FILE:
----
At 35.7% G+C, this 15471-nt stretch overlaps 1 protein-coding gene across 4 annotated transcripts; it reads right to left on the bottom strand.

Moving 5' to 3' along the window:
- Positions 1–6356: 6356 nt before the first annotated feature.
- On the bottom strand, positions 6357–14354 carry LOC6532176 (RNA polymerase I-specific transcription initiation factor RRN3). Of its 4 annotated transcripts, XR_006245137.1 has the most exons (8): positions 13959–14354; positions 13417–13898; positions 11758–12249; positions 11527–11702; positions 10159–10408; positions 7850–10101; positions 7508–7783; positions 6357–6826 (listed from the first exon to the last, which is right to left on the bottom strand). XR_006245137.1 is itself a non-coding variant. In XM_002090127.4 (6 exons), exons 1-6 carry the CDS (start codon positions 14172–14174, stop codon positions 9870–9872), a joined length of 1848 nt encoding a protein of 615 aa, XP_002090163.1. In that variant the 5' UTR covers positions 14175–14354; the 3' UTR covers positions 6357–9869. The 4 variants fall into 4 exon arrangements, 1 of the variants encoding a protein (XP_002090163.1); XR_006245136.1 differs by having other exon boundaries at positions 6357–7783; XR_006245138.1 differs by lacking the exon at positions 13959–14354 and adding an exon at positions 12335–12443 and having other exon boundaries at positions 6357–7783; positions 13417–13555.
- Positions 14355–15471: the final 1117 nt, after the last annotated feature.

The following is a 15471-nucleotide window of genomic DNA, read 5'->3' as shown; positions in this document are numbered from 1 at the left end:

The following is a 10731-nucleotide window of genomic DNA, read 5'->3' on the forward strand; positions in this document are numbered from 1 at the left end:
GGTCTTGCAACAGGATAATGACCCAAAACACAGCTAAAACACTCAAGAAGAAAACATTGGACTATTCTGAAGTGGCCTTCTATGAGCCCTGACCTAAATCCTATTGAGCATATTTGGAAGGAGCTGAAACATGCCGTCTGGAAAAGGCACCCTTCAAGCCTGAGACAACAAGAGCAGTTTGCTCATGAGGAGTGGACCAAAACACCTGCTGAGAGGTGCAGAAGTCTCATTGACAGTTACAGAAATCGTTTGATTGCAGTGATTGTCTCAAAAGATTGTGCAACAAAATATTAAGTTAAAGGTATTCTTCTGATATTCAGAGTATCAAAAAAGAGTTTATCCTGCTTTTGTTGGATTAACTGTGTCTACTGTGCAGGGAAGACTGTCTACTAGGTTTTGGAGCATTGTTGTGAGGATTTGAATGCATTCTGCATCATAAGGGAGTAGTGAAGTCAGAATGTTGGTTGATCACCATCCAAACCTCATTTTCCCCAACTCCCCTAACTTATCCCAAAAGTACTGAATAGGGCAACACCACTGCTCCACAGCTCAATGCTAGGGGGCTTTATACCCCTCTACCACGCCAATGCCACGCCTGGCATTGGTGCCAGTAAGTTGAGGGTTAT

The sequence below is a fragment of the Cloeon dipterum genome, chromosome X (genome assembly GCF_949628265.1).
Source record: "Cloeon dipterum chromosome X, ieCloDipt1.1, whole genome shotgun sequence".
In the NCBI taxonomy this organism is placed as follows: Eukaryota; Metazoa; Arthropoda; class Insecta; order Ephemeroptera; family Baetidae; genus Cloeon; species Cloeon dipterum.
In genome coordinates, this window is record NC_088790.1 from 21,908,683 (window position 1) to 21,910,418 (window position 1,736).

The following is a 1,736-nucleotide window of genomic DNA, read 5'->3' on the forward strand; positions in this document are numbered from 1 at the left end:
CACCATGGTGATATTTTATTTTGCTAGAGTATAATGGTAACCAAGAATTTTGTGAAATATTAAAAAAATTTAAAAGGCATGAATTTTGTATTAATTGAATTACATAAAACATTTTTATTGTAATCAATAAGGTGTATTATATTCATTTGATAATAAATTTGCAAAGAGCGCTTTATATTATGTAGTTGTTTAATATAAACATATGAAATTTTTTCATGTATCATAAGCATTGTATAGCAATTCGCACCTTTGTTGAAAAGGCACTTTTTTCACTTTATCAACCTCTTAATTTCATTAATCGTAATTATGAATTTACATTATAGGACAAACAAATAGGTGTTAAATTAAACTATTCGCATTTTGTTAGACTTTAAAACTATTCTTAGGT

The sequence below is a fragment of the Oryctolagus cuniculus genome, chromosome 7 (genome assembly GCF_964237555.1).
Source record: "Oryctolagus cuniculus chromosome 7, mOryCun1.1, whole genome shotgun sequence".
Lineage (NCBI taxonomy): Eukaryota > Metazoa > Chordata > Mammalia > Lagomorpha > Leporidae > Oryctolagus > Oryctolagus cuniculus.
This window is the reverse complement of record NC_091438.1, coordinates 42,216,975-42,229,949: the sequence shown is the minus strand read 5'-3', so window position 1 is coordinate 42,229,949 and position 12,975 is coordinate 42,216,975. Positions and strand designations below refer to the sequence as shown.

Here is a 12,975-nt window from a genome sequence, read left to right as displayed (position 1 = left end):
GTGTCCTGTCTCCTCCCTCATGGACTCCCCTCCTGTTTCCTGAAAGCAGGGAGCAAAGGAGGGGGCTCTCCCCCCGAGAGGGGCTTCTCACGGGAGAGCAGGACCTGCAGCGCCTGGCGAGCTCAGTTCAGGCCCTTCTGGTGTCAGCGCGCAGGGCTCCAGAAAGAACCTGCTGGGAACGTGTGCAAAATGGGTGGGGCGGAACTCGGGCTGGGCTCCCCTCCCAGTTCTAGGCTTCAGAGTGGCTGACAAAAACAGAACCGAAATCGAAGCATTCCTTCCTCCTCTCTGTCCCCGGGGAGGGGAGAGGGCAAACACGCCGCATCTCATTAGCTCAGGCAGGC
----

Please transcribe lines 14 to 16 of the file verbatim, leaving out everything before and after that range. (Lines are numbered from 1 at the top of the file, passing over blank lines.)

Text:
CACCATGGTGATATTTTATTTTGCTAGAGTATAATGGTAACCAAGAATTTTGTGAAATATTAAAAAAATTTAAAAGGCATGAATTTTGTATTAATTGAATTACATAAAACATTTTTATTGTAATCAATAAGGTGTATTATATTCATTTGATAATAAATTTGCAAAGAGCGCTTTATATTATGTAGTTGTTTAATATAAACATATGAAATTTTTTCATGTATCATAAGCATTGTATAGCAATTCGCACCTTTGTTGAAAAGGCACTTTTTTCACTTTATCAACCTCTTAATTTCATTAATCGTAATTATGAATTTACATTATAGGACAAACAAATAGGTGTTAAATTAAACTATTCGCATTTTGTTAGACTTTAAAACTATTCTTAGGT

The sequence below is a fragment of the Oryctolagus cuniculus genome, chromosome 7 (genome assembly GCF_964237555.1).
Source record: "Oryctolagus cuniculus chromosome 7, mOryCun1.1, whole genome shotgun sequence".